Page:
Food Safety Focus (25th Issue, August 2008) – Food Incident Highlight
Paralytic Shellfish Poisoning Toxins and American Lobster Tomalley
Recently, the United States Food and Drug Administration warned consumers to avoid eating tomalley in American lobster because of potential contamination with high levels of the toxins that cause Paralytic Shellfish Poisoning (PSP). The advisory applies only to tomalley, the soft, green paste-like substance found in the body cavity of the lobster that functions as the liver and pancreas. The lobster meat is, however, safe to eat. Cooking does not eliminate the PSP toxins.
Symptoms of PSP include tingling and/or numbness of the mouth, face or neck; muscle weakness; headache; and nausea. In extreme cases, it may lead to respiratory failure and death. Symptoms usually occur within two hours of exposure to the toxin.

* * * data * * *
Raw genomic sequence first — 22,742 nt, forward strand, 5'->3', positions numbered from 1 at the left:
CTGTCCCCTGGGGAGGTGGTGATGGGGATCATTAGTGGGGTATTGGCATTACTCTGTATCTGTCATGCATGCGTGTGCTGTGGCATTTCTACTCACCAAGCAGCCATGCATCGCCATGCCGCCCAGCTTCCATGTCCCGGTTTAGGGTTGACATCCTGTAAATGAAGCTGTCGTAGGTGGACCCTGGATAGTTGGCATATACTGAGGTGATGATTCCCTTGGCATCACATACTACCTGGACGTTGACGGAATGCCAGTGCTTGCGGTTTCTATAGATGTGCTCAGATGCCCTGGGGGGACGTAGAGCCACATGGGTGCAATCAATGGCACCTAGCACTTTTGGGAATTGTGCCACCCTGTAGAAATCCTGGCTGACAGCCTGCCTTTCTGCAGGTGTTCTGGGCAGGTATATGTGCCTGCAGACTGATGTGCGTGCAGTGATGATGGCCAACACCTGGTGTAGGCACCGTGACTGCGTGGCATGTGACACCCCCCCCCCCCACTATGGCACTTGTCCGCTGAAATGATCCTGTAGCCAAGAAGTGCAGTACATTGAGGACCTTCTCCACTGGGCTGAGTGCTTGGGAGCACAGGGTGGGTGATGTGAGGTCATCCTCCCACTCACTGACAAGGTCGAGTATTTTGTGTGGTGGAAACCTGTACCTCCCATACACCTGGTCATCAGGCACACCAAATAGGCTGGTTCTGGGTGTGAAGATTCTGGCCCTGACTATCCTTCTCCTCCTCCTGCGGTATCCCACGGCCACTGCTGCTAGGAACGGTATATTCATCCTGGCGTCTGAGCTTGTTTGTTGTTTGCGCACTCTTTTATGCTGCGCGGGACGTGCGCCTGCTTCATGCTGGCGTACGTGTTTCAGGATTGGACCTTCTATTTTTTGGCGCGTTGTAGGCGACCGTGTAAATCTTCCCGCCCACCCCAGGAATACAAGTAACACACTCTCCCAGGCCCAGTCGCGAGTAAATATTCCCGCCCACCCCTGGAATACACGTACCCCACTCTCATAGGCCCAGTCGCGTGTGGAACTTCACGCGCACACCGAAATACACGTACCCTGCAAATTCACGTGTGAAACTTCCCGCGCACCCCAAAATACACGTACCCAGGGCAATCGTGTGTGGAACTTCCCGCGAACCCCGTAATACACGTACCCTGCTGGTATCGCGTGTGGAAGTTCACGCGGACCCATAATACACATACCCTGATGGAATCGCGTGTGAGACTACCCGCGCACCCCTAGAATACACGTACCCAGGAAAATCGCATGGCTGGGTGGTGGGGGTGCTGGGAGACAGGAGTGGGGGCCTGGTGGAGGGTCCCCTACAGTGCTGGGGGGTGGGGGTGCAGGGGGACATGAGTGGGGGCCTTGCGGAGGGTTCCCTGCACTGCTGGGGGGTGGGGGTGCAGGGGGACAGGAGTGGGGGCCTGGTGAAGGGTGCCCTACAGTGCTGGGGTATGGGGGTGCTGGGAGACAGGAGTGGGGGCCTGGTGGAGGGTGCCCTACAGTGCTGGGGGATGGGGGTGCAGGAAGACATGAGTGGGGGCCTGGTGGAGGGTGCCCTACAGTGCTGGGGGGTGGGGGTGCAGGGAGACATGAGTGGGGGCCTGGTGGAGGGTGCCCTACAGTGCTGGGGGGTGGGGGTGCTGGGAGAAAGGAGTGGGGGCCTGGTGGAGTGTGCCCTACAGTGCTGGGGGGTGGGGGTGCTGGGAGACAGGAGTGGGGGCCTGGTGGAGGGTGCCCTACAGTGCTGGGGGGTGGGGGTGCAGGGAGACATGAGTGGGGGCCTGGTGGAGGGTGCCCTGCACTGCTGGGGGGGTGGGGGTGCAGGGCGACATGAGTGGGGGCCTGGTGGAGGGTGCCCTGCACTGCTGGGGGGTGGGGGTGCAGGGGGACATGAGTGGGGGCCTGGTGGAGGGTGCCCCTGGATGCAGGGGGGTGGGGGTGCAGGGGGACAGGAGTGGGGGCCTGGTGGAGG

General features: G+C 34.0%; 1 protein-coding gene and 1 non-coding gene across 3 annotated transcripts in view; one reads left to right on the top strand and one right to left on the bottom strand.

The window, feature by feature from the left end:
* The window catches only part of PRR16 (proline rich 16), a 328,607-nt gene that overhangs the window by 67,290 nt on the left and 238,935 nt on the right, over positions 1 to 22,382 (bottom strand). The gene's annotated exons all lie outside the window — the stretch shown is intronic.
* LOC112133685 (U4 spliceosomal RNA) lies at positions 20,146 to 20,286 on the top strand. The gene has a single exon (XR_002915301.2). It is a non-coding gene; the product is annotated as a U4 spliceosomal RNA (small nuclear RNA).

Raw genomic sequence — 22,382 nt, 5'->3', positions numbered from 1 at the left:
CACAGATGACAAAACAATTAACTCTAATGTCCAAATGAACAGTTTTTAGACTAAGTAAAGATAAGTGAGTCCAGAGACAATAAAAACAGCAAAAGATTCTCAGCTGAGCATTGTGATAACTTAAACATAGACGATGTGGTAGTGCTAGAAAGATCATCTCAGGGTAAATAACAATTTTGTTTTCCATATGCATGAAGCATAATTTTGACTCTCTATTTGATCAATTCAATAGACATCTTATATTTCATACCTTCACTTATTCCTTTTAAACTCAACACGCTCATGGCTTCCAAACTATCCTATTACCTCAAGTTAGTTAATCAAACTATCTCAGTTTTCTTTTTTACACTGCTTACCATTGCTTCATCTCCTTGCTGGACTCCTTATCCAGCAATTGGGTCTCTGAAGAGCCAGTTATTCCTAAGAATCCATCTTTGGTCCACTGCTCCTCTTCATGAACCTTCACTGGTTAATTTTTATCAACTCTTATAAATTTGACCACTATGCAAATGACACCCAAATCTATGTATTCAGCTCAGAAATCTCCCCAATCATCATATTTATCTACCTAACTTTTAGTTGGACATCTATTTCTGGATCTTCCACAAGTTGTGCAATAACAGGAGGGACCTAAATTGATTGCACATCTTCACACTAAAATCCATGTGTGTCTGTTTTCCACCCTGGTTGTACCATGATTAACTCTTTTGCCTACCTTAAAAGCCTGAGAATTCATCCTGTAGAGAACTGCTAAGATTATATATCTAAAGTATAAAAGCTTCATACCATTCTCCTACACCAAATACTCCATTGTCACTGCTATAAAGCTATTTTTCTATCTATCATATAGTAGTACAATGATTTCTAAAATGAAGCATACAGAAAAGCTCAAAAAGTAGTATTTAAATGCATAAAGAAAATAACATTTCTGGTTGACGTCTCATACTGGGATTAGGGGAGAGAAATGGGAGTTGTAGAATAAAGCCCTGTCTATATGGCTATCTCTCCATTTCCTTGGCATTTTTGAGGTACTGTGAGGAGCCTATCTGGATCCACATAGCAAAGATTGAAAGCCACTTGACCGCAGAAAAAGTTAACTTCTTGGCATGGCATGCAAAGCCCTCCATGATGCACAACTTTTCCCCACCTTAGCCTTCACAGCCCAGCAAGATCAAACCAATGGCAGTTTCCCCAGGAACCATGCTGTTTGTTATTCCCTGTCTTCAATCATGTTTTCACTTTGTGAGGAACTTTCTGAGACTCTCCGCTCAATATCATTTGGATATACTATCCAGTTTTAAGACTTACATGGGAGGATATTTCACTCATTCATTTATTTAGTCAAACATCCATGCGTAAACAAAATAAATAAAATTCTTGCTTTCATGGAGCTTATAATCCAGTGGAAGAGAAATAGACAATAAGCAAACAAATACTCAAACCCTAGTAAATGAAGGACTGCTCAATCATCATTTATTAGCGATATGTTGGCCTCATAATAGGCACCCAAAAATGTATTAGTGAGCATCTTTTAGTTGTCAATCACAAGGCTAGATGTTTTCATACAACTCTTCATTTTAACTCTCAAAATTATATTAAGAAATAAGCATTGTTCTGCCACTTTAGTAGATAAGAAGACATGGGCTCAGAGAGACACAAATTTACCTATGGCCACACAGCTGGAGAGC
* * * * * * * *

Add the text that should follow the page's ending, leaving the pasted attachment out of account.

The Centre for Food Safety has brought this issue to the trade's notice through the rapid alert system. To avoid PSP, the viscera and gonads of shellfish should be removed before cooking. Children, patients with chronic illness and the elderly may be more susceptible to poisoning and should be cautious in consuming shellfish. When symptoms occur after consuming shellfish, seek medical advice immediately.
llustration: Tomalley (under the arrow) of American lobster